Bicep Template for VNet Isolated CloudShell
Based on what I have seen over the past few years, the use of Azure CloudShell is actively discouraged by most of my customers. Customers would normally have an Azure Policy assigned to restrict the public access of Storage Accounts. Since by default, when you firstly initiated the CloudShell, it creates a public facing storage account for you, it’s not possible to use CloudShell in this case.
Few months ago, I bumped into a blog post from Thomas Maurer Connect Azure Cloud Shell to Virtual Network vNet, I found it was really interesting, and can potentially help me overcome a problem I had at that time. Thomas’ blog post was written over 2 years ago and at that time, the VNet Isolated CloudShell was still in preview. Now this feature is already GA’d.
I gave it a try, but I felt the documentation was not very clear to me, the sample code provided by Microsoft does not satisfy many security requirements from my customer (and also written in ARM, not Bicep). So I ended up spent few days trying to figure out how to deploy this solution in a more secured way. I finally managed to create a Bicep template for this solution, and I’m sharing it here.
You can find my Bicep template in my GitHub repo
In my environment, I have a hub-spoke network, I have deployed the CloudShell in the hub network, and I have a few spokes networks, I am able to connect to the resources connected to the spoke networks via their Private Endpoints using the Cloud Shell from the hub network.
I have the following existing resources deployed in the connectivity subscription where the hub Virtual Network is located:
- A Resource Group for the Hub VNet. In this RG, I have the following resources:
- A Virtual Network (Hub VNet)
- A subnet for Private Endpoints
- A private DNS zone for the Azure relay Private Endpoint (
privatelink.servicebus.windows.net) and it’s linked to all hub and spoke VNets
- A Virtual Network (Hub VNet)
The Azure Container Instance Resource Provider must be registered in the subscription where the CloudShell is deployed. Once this RP is registered for at least 1 subscription in your tenant, you will be able to get the Service Principal object Id for the Azure AD application ‘Azure Container Instance’. You can use the following command to get the Service Principal object Id. This Id needs to be specified in the Bicep parameter file (
Get-AzADServicePrincipal -DisplayNameBeginsWith 'Azure Container Instance' | select-object Id
The Bicep template I have created deploys the following resources into the same Resource Group as the Hub VNet:
- Network profile for container instance (required for the CloudShell)
- Required Role Assignments the Azure Container Instance Service Principal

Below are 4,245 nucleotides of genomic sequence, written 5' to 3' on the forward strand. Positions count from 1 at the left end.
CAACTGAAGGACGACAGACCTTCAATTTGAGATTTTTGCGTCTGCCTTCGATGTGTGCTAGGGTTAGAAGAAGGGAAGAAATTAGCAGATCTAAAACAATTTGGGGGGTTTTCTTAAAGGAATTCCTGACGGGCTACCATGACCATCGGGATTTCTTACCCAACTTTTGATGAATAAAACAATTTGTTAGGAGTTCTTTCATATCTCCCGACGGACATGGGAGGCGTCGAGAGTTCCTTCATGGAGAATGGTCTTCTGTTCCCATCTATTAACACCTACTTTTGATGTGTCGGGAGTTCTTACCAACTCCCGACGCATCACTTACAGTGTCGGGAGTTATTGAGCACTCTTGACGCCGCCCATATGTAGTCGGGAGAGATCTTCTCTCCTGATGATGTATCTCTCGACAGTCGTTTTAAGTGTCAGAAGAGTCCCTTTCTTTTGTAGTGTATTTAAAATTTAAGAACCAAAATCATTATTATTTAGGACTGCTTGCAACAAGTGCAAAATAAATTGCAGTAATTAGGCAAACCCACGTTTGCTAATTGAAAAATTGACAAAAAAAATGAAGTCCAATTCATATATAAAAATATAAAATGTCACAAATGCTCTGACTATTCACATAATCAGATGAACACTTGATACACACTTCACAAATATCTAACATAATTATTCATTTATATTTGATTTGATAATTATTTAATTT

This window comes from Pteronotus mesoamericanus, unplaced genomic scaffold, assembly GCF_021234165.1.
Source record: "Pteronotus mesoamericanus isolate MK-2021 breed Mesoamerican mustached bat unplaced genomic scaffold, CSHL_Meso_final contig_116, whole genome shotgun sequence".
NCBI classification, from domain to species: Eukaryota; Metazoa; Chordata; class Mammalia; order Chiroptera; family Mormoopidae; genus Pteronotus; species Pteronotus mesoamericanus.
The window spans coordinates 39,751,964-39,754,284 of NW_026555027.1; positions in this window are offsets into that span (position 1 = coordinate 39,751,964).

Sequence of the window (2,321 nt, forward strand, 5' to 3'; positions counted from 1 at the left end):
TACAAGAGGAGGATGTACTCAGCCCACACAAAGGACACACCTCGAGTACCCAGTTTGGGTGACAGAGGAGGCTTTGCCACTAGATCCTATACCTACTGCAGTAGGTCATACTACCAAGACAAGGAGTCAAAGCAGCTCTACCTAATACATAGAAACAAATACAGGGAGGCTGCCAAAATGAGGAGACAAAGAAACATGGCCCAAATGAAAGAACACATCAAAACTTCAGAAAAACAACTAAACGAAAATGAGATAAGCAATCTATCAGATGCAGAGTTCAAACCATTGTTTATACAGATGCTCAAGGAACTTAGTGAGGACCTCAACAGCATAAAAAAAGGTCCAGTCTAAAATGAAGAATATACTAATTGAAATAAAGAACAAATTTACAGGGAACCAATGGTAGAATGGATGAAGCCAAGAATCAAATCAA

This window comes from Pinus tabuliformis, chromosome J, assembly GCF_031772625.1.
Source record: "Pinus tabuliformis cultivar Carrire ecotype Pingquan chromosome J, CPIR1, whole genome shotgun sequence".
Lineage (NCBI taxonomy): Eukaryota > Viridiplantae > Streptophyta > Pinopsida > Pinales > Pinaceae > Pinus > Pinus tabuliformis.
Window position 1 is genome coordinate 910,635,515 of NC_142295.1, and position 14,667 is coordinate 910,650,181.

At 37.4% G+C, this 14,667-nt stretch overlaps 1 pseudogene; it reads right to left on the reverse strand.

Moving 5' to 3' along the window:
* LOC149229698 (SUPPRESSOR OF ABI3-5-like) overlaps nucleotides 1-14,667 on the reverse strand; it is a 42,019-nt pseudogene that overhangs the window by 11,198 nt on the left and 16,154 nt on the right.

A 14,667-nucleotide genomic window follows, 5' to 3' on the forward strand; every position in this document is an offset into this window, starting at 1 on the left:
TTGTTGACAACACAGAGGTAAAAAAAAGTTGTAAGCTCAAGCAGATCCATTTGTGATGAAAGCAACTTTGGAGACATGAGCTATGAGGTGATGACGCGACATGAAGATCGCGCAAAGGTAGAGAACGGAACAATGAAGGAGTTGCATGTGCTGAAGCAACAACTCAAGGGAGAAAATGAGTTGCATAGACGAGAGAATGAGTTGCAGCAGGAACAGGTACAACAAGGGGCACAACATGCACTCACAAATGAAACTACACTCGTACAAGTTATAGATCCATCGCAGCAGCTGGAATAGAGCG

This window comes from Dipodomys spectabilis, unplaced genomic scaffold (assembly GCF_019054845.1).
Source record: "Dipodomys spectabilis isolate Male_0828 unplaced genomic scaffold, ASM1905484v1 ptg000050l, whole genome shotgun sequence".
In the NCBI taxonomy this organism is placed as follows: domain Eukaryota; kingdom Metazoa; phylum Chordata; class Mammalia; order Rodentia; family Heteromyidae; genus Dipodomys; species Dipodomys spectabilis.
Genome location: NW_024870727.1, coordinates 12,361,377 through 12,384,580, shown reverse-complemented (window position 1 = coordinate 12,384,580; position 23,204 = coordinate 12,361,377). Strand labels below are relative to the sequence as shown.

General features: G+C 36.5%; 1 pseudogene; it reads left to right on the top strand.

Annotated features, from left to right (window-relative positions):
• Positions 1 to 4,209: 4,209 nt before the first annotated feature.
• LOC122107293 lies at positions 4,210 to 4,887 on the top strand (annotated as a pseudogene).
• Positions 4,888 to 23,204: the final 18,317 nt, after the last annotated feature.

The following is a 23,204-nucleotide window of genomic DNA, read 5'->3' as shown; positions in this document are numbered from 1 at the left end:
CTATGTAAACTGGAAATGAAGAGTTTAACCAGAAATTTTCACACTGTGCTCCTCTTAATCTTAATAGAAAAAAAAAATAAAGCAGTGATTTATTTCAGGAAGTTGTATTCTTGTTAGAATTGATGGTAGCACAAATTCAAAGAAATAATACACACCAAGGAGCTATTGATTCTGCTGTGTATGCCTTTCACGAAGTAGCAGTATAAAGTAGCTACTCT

- An additional subnet for the CloudShell container in the hub VNet with Storage account Service Endpoint enabled
- Service Endpoint Policy for the CloudShell subnet that only allows storage accounts from the same resource group. This Service Endpoint Policy is linked to the CloudShell subnet.
- A Storage Account for the CloudShell
- Connected to the Service Endpoint in the CloudShell subnet
- Configured the Storage Account with a the following properties:
allowSharedKeyAccess: true (required for CloudShell)
publicNetworkAccess: ‘Enabled’ (required to be Enabled to leverage Service Endpoint)
- Azure Relay Namespace with Private Endpoint connected to the existing Private Endpoint subnet in the Hub VNet
- Private DNS Zone record for the Azure Relay Private Endpoint in the existing Private DNS Zone in the Hub VNet
As you can see, the only 2 less-secure configurations for the Storage Account are
allowedSharedKeyAccess (as opposed to using Azure AD authentication) and
publicNetworkAccess (as opposed to using Private Endpoint). The Storage Account with only Private Endpoint cannot be used for CloudShell, and CloudShell cannot create the file share in the Storage Account if Shared Key Access is disabled (as shown below). I have not found a way to use Azure AD authentication for the CloudShell Storage Account.
NOTE: In a previous test, I was also able to configure the Storage Account to use Custom-Managed Key (CMK) Encryption using an Azure Key Vault which is also connected to the VNet using Private Endpoint. I have not included this feature in the Bicep template since it will make the template significantly more complex.
Post Deployment Configuration
Once the Bicep template is successfully deployed, you can configure the CloudShell to leverage the VNet isolation feature. Once you have selected the correct subscription, region, and VNet resource group, the rest of the fields should be automatically populated. You will need to specify the name of File Share, it will be automatically created if it does not exist.
The initiation time for VNet isolated CloudShell is significantly longer than the public facing CloudShell. It took me about 5 minutes whenever I started the CloudShell. Once started, I can connect to resources that are not exposed to the public Internet from the CloudShell. For demonstration, I have created a Storage Account in another subscription connected to a spoke VNet using Private Endpoint. I have enabled SFTP feature for this Storage Account. I cannot create any folders in the SFTP blob container from the Azure Portal because public access is disabled, but I was able to do it via the CloudShell once I have connected to the Storage Account using SFTP.
I don’t believe this solution is perfect, the initiation time is too long, and lack of the support for Storage Account Private Endpoints and Azure AD authentication could be a show stopper for some customers. But it offers a way to allow users to access resources that are not exposed to the public Internet from the Azure Portal, which can be very useful in some scenarios.
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